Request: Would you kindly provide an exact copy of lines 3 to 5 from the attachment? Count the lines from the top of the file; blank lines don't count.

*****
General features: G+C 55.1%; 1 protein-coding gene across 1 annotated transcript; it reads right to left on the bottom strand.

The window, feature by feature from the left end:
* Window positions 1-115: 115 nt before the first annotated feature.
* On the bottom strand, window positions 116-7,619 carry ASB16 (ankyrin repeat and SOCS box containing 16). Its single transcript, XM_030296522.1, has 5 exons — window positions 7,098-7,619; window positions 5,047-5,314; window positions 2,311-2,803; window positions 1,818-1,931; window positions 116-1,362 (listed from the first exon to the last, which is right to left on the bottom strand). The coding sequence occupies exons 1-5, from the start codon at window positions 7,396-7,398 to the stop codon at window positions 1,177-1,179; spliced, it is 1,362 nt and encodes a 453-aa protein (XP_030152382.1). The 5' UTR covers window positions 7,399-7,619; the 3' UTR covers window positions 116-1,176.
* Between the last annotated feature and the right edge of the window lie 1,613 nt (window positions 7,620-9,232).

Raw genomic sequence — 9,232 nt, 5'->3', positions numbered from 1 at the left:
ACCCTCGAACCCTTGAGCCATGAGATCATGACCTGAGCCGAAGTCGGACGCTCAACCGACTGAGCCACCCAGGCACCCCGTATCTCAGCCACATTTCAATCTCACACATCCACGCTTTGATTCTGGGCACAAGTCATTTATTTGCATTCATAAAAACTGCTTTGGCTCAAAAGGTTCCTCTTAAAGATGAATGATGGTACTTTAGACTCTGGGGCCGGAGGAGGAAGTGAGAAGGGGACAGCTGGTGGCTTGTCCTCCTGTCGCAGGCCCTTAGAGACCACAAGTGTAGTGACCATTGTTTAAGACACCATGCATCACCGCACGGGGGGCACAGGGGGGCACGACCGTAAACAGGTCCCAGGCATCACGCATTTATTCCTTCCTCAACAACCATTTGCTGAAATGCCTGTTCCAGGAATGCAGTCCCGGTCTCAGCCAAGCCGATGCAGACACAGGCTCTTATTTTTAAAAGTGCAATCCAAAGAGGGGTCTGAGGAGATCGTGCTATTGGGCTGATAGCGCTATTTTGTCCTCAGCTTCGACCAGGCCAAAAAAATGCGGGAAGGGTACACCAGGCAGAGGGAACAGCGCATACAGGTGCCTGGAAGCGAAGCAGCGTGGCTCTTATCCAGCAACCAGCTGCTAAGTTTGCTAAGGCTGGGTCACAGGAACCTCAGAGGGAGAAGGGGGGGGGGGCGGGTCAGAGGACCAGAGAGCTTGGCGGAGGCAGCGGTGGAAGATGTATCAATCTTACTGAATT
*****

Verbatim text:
* Window positions 1-115: 115 nt before the first annotated feature.
* On the bottom strand, window positions 116-7,619 carry ASB16 (ankyrin repeat and SOCS box containing 16). Its single transcript, XM_030296522.1, has 5 exons — window positions 7,098-7,619; window positions 5,047-5,314; window positions 2,311-2,803; window positions 1,818-1,931; window positions 116-1,362 (listed from the first exon to the last, which is right to left on the bottom strand). The coding sequence occupies exons 1-5, from the start codon at window positions 7,396-7,398 to the stop codon at window positions 1,177-1,179; spliced, it is 1,362 nt and encodes a 453-aa protein (XP_030152382.1). The 5' UTR covers window positions 7,399-7,619; the 3' UTR covers window positions 116-1,176.
* Between the last annotated feature and the right edge of the window lie 1,613 nt (window positions 7,620-9,232).